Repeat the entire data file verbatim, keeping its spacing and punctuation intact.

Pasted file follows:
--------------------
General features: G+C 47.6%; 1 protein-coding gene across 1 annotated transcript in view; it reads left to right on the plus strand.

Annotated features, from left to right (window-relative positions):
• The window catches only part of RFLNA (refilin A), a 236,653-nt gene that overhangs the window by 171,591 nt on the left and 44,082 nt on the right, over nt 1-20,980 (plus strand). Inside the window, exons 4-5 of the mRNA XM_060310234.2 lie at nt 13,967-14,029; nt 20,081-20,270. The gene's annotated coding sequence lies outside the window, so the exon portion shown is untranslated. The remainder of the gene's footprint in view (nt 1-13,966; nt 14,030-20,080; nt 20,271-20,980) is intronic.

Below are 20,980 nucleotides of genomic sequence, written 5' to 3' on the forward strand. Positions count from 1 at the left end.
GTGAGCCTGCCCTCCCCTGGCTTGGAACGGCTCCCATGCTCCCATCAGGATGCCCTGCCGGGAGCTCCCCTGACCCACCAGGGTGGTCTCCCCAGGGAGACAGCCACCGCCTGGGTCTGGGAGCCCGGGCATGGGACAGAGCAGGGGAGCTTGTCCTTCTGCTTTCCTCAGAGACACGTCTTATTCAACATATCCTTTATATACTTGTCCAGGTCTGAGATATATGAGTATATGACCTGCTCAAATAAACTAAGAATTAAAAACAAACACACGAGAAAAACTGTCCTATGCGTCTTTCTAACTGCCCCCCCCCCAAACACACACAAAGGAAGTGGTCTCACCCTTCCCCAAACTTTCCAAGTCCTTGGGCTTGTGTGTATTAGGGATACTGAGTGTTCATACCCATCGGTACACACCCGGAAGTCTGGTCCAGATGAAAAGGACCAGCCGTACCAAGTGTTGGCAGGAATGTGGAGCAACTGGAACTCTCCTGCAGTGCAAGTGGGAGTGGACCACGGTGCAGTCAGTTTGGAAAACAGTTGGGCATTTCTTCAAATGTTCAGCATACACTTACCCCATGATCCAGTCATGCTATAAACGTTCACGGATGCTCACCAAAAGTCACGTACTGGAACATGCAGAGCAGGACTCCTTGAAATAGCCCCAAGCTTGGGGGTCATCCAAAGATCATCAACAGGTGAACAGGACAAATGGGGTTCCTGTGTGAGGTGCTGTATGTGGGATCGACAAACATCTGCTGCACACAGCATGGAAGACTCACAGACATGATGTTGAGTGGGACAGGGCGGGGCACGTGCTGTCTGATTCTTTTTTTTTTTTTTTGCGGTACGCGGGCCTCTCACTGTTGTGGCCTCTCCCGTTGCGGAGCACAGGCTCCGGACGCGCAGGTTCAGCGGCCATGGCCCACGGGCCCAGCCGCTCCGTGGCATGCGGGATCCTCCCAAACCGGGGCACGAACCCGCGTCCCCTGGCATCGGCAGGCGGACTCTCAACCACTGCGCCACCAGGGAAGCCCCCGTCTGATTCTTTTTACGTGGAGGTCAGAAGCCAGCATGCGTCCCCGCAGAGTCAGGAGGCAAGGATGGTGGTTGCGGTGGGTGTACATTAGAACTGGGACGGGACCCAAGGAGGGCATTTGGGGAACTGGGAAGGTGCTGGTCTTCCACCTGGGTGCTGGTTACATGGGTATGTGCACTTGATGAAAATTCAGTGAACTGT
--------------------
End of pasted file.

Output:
General features: G+C 47.6%; 1 protein-coding gene across 1 annotated transcript in view; it reads left to right on the plus strand.

Annotated features, from left to right (window-relative positions):
• The window catches only part of RFLNA (refilin A), a 236,653-nt gene that overhangs the window by 171,591 nt on the left and 44,082 nt on the right, over nt 1-20,980 (plus strand). Inside the window, exons 4-5 of the mRNA XM_060310234.2 lie at nt 13,967-14,029; nt 20,081-20,270. The gene's annotated coding sequence lies outside the window, so the exon portion shown is untranslated. The remainder of the gene's footprint in view (nt 1-13,966; nt 14,030-20,080; nt 20,271-20,980) is intronic.

Below are 20,980 nucleotides of genomic sequence, written 5' to 3' on the forward strand. Positions count from 1 at the left end.
GTGAGCCTGCCCTCCCCTGGCTTGGAACGGCTCCCATGCTCCCATCAGGATGCCCTGCCGGGAGCTCCCCTGACCCACCAGGGTGGTCTCCCCAGGGAGACAGCCACCGCCTGGGTCTGGGAGCCCGGGCATGGGACAGAGCAGGGGAGCTTGTCCTTCTGCTTTCCTCAGAGACACGTCTTATTCAACATATCCTTTATATACTTGTCCAGGTCTGAGATATATGAGTATATGACCTGCTCAAATAAACTAAGAATTAAAAACAAACACACGAGAAAAACTGTCCTATGCGTCTTTCTAACTGCCCCCCCCCCAAACACACACAAAGGAAGTGGTCTCACCCTTCCCCAAACTTTCCAAGTCCTTGGGCTTGTGTGTATTAGGGATACTGAGTGTTCATACCCATCGGTACACACCCGGAAGTCTGGTCCAGATGAAAAGGACCAGCCGTACCAAGTGTTGGCAGGAATGTGGAGCAACTGGAACTCTCCTGCAGTGCAAGTGGGAGTGGACCACGGTGCAGTCAGTTTGGAAAACAGTTGGGCATTTCTTCAAATGTTCAGCATACACTTACCCCATGATCCAGTCATGCTATAAACGTTCACGGATGCTCACCAAAAGTCACGTACTGGAACATGCAGAGCAGGACTCCTTGAAATAGCCCCAAGCTTGGGGGTCATCCAAAGATCATCAACAGGTGAACAGGACAAATGGGGTTCCTGTGTGAGGTGCTGTATGTGGGATCGACAAACATCTGCTGCACACAGCATGGAAGACTCACAGACATGATGTTGAGTGGGACAGGGCGGGGCACGTGCTGTCTGATTCTTTTTTTTTTTTTTTGCGGTACGCGGGCCTCTCACTGTTGTGGCCTCTCCCGTTGCGGAGCACAGGCTCCGGACGCGCAGGTTCAGCGGCCATGGCCCACGGGCCCAGCCGCTCCGTGGCATGCGGGATCCTCCCAAACCGGGGCACGAACCCGCGTCCCCTGGCATCGGCAGGCGGACTCTCAACCACTGCGCCACCAGGGAAGCCCCCGTCTGATTCTTTTTACGTGGAGGTCAGAAGCCAGCATGCGTCCCCGCAGAGTCAGGAGGCAAGGATGGTGGTTGCGGTGGGTGTACATTAGAACTGGGACGGGACCCAAGGAGGGCATTTGGGGAACTGGGAAGGTGCTGGTCTTCCACCTGGGTGCTGGTTACATGGGTATGTGCACTTGATGAAAATTCAGTGAACTGT